Presentation on theme: "Care of Patients with Cardiac Problems"— Presentation transcript:
1Care of Patients with Cardiac Problems Chapter 37Care of Patients with Cardiac Problems
2Heart FailureAlso called pump failure, general term for the inability of the heart to work effectively as a pumpLeft-sided heart failureRight-sided heart failureHigh-output failure
3Left-Sided Heart Failure Typical causes—hypertensive, coronary artery, valvular diseaseFormerly known as congestive heart failureTwo types of left-sided heart failure:Systolic heart failureDiastolic heart failure
4Right-Sided Heart Failure Typical causes—left ventricular failure, right ventricular MI, pulmonary hypertensionRight ventricle not able to empty completelyIncreased volume and pressure in the venous system and peripheral edema
5High-Output Failure Cardiac output remains normal or above normal Caused by increased metabolic needs of hyperkinetic conditions such as:SepticemiaAnemiaHyperthyroidism
6Compensatory Mechanisms Sympathetic nervous system stimulationRenin-angiotensin system (RAS) activationOther chemical responses:B-type natriuretic peptide (BNP)Myocardial hypertrophy
7EtiologyHeart failure is caused by systemic hypertension in 75% of cases.About one third of patients experiencing myocardial infarction also develop heart failure.Structural heart changes, such as valvular dysfunction, cause pressure or volume overload on the heart.
10Right-Sided Heart Failure Manifestations include:Distended neck veins, increased abdominal girthHepatomegaly (liver engorgement)Hepatojugular refluxAscitesDependent edemaWeight—the most reliable indicator of fluid gain or loss
19Activity Intolerance Interventions include: Balance activity and rest. Nap to restore energy.Recognize energy limitations.Conserve energy.Adapt lifestyle to energy level.Report adequate endurance for activity.
20Potential for Pulmonary Edema Interventions include:Assess for early signs, such as crackles in the lung bases, dyspnea at rest, disorientation, and confusion.High-Fowler’sOxygen therapyNitroglycerine, rapid-acting diuretics, IV morphine sulfateContinual assessment
21Community-Based Care Home care management Health teaching Health care resources
24AssessmentPatient may become suddenly ill or slowly develop symptoms over many years.Question patient about attacks of rheumatic fever and infective endocarditis and about possibility of IV drug abuse.Obtain chest x-ray, echocardiogram, and exercise tolerance test.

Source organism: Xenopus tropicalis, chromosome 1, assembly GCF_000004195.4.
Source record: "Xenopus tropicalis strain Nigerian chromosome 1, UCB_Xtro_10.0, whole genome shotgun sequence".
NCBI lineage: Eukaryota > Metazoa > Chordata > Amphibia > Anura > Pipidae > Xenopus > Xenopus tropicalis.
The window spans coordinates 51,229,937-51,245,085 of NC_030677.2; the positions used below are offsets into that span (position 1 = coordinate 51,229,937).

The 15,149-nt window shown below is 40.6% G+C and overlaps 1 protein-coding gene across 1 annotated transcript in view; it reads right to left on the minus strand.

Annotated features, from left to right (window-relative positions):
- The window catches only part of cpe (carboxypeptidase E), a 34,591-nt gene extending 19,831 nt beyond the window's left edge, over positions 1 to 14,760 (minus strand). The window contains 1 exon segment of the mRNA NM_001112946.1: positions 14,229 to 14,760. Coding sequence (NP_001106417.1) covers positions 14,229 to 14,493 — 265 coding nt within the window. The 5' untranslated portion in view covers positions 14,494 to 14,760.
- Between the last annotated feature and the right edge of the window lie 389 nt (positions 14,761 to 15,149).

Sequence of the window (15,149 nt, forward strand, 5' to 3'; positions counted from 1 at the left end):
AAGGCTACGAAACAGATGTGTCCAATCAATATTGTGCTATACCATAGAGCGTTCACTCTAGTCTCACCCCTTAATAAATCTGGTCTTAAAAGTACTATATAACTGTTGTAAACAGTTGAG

25Common Nursing Diagnoses Decreased Cardiac Output related to altered stroke volumeImpaired Gas Exchange related to ventilation perfusion imbalanceActivity Intolerance related to inability of the heart to meet metabolic demands during activityAcute Pain related to physiologic injury agent (hypoxia)
26Nonsurgical Management Nonsurgical management focuses on drug therapy and restDrug therapy, including diuretics, beta blockers, digoxin, oxygen, and sometimes nitratesProphylactic antibioticManagement of atrial fibrillationAnticoagulantRest with limited activity
29Community-Based Care Home care management Health teaching Health care resources
30Infective Endocarditis Microbial infection involving the endocardiumOccurs primarily in patients who abuse IV drugs, have had valve replacements, have experienced systemic infections, or have structural cardiac defectsPossible ports of entry—oral cavity, skin rash, lesion, abscess, infections, surgery, or invasive procedures including IV line placement
32Diagnostic Assessment Blood cultureEchocardiographyThe most reliable criteria for diagnosing endocarditis include positive blood cultures, a new regurgitant murmur, and evidence of endocardial involvement by echocardiography
33Interventions Antimicrobials. Anticoagulants are of no value in preventing embolization from vegetations.Patient’s activities are balanced with adequate rest.
34Surgical Management Removing the infected valve Repairing or removing congenital shuntsRepairing injured valves and chordae tendineaeDraining abscesses in the heart or elsewhere
35PericarditisInflammation or alteration of the pericardium, the membranous sac that encloses the heartDressler’s syndromePost-pericardiotomy syndromeChronic constrictive pericarditis
37AssessmentSubsternal precordial pain radiating to left side of the neck, shoulder, or backGrating, oppressive pain, aggravated by breathing, coughing, swallowingPain worsened by the supine position; relieved when the patient sits up and leans forwardPericardial friction rub
43Rheumatic CarditisSensitivity response that develops after an upper respiratory tract infection with group A beta-hemolytic streptococciInflammation in all layers of the heartFormation of Aschoff bodies, small nodules in the myocardium that are replaced by scar tissueImpaired contractile function of the myocardium, thickening of the pericardium, and valvular damage
44Clinical Manifestations TachycardiaCardiomegalyNew or changed murmurPericardial friction rubPrecordial painChanges in electrocardiogramIndications of heart failureExisting streptococcal infection
45Cardiomyopathy Subacute or chronic disease of cardiac muscle Dilated cardiomyopathyHypertrophic cardiomyopathyRestrictive cardiomyopathyArrhythmogenic right ventricular cardiomyopathy